Bat Bombs, Confederate Camels and 5 other hilarious stories of war animals
When one thinks of warfare, the first thing that probably comes to mind is the people dressed in fatigues crawling through trenches firing guns at each other. Yet soldiers aren’t the only tools countries use to defend (or attack) one another, there are plenty of bizarre stories out there of how furry, and not so furry, companions are used as well.
Bat Bombs (“Project X Ray”)
These never really saw use in actual war, but were rather an experimental weapon based around strapping small incendiaries to bats and having them fly inside buildings to hide from the daylight before detonation.
The bomb was surprisingly effective for how ridiculous it sounds, much better than the traditional incendiaries of the time. However, the development of the project was taking too long, and the U.S. had already invested 2 million in it, so the project was cancelled as it was being overtaken by funding and researching for the atomic bomb.
CIA Spy Cat (“Acoustic Kitty”)
The CIA dabbled in plenty of animal experimentation in the ‘60s, and once decided the best use of funds was to try and create a cat that could spy on their enemies.
They wired one furry little guy to a radio transmitter, but as they discovered later, “outside the lab, there was just no herding that cat.”
Unfortunately, on its very first mission, the 20 million dollar cat that took 5 years to complete testing and training on, was immediately hit and killed by a taxi on its first mission. The project was scrapped soon after.
Soviet Anti-Tank Dogs
The Soviet Union had a problem. The Germans had tanks, and they couldn’t destroy them easily without a decent amount of sacrifice from their own forces or inferior tanks (early in the war).
So the USSR came up with a (fairly stupid) solution. To train dogs for bomb drops near the tanks, and then come back to their owners.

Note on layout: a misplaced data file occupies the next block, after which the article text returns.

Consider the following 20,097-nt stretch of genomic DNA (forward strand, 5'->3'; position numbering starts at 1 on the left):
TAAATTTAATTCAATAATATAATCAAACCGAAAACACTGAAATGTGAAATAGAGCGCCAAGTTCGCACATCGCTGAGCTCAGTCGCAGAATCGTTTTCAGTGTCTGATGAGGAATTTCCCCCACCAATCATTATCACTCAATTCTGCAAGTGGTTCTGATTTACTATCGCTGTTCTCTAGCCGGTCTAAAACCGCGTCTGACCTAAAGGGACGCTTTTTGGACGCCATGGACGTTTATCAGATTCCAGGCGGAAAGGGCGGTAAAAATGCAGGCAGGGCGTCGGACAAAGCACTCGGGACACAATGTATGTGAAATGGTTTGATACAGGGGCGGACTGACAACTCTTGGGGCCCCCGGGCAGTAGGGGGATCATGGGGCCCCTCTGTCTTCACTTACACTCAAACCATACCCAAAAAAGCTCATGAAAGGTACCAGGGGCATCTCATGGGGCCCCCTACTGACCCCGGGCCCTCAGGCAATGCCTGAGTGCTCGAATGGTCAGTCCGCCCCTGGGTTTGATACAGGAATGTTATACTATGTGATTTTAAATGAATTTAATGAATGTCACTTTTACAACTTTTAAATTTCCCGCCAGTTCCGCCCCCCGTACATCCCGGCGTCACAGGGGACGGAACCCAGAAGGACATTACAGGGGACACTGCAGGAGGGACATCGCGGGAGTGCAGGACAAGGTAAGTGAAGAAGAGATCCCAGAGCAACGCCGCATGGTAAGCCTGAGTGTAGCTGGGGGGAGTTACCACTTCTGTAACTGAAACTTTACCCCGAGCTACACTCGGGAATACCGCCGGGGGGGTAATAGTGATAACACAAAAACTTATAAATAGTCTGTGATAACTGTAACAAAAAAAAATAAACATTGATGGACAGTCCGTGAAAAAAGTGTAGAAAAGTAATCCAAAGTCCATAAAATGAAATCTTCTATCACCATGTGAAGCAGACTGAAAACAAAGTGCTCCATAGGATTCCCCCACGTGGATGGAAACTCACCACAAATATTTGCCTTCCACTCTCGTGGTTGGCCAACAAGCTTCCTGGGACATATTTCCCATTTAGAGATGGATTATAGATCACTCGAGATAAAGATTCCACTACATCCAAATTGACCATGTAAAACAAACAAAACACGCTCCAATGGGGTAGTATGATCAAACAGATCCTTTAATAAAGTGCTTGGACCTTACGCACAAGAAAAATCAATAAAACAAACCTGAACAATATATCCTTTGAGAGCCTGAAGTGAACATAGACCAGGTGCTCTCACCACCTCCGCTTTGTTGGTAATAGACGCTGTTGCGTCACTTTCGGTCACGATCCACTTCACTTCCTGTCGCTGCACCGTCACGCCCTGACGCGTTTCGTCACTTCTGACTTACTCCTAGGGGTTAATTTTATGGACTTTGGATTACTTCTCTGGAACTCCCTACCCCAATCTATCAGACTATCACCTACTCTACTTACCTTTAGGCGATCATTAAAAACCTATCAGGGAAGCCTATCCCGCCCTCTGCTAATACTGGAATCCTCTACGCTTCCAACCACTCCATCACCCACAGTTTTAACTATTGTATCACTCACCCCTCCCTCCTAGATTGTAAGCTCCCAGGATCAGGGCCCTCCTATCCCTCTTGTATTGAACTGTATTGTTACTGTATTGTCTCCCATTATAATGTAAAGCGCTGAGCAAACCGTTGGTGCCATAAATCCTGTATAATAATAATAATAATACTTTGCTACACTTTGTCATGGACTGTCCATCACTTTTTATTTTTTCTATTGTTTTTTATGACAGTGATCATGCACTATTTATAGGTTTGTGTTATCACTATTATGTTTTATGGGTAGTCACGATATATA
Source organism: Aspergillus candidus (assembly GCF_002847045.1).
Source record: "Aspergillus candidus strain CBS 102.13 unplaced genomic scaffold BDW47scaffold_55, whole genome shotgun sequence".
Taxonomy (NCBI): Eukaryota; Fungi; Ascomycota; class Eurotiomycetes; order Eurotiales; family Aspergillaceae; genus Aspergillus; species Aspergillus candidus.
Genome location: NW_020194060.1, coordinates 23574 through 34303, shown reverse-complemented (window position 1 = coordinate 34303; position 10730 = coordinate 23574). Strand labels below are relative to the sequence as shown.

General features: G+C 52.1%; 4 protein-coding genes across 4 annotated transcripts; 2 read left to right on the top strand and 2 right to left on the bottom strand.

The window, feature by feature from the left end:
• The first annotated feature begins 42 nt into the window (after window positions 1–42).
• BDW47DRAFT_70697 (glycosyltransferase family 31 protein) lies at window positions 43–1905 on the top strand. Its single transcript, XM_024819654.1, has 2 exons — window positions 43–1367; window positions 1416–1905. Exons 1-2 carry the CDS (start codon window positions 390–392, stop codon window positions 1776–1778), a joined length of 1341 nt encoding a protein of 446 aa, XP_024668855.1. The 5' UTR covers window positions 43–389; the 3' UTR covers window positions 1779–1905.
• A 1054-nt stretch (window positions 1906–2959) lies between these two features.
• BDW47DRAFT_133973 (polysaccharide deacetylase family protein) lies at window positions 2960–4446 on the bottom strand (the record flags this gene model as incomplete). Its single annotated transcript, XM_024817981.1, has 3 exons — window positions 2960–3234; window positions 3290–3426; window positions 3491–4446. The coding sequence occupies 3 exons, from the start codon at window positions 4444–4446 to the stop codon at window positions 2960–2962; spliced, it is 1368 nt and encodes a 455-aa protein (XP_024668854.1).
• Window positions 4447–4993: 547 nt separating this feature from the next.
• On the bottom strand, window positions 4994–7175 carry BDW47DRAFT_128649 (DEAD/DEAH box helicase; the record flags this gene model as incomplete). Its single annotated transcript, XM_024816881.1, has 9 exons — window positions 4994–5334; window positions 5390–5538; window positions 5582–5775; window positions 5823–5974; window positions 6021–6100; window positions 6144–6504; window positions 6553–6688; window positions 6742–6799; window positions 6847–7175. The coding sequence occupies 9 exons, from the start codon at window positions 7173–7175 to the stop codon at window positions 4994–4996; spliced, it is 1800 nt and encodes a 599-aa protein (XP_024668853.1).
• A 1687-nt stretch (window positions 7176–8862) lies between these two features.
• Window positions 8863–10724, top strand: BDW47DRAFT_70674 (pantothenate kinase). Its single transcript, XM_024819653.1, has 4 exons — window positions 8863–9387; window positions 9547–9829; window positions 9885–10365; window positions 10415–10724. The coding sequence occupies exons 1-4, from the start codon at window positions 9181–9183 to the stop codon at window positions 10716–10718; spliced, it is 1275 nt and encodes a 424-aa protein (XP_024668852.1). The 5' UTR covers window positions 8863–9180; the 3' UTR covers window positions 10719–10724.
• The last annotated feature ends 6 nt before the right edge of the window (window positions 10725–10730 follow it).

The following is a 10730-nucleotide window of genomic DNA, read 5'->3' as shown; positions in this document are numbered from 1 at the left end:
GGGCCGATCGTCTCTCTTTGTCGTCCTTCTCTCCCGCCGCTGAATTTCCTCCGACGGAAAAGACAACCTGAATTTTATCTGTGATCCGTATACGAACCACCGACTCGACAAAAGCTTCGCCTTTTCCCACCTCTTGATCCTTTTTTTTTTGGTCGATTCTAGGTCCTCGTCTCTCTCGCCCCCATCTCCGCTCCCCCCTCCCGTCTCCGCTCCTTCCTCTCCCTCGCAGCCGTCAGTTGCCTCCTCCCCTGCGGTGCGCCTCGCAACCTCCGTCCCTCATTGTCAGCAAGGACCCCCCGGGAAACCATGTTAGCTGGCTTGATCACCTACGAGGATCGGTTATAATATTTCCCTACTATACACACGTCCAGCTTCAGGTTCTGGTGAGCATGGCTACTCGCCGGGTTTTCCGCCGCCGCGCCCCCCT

The problem was, the dogs couldn’t be trained to drop the bomb and come back. The Soviets attempted to fix this by making the bomb simply detonate when they touched the tank, but the dogs were smart enough not to go blow themselves up for the red army, and were just scared of the tanks in general.
So, generally, they ran out and came back and took a few Soviet soldiers with them. All of this made this program a massive failure overall, though there are a few well documented successes.
Wojtek Perski, the Polish bear corporal
Anatol Tarnowiecki, a Polish lieutenant, bought and adopted a bear cub that had lost its mother. The bear initially had some trouble eating, so he had to be fed milk out of an old vodka bottle and travelled with the soldiers wherever they went, including tours to Palestine, Syria, and Egypt.
Later in his life, he was taught to salute soldiers, wrestle with them, smoke cigarettes (and sometimes eat them). Reportedly, he loved drinking beer and working by carrying crates of ammunition for the Polish army while never dropping a single case.
Following the war, Wojtek lived out the rest of his days in Edinburgh Zoo, where former soldiers would toss him cigarettes (which he ate), and guest starring on Blue Peter, a children’s show.
Sergeant Stubby was some kind of pit bull mix that wandered onto a training field, quickly taken in by soldiers and snuck onto a ship.
Once Stubby was eventually discovered, he saluted his commanding officer and was permitted to stay. Stubby served for 18 months in the trenches of France in WWI, once saving his squadron by alerting them to mustard gas attacks. He was also pivotal in the capture of a German spy (single handedly), as well as comforting the wounded and alerting the unit to mortar attacks, as his hearing could detect the shells while they were whining in the air.
He is the most decorated war dog of WWI, and was in fact promoted to Sergeant by the end of the war.
Douglas the Confederate Camel
Douglas was a camel that was part of an early Confederate effort to change from horses, as they needed less water. He was the most famous of these camels, beloved by his regiment, even after he spooked horses and caused a stampede.
The camel remained with the 43rd Mississippi infantry until the siege of Vicksburg, where he was shot and killed by a Union sniper. Six Confederate snipers attempted to avenge Douglas, but only succeeded in wounding Douglas’ killer. His grave marker remains in Vicksburg to this day.
Sinbad, Chief Dog
Blackie Roth bought his girlfriend a dog to try and make his trip to the Navy less painful for her. As it turned out, her new apartment had a no dogs policy, so he was smuggled onto the ship with Roth. He was named Sinbad, and served on the ship for years.
Once, Sinbad was officially banned from Greenland after killing local sheep by chasing them around (they died from exhaustion) during a patrol there. Even still, he was eventually promoted from Dog, First Class, to Chief Dog, after proving his loyalty by staying calm during a siege by German U boats.
He was, however, demoted after running off during a photography session. He was buried with honors in 1951, posthumously promoted back to Chief Dog.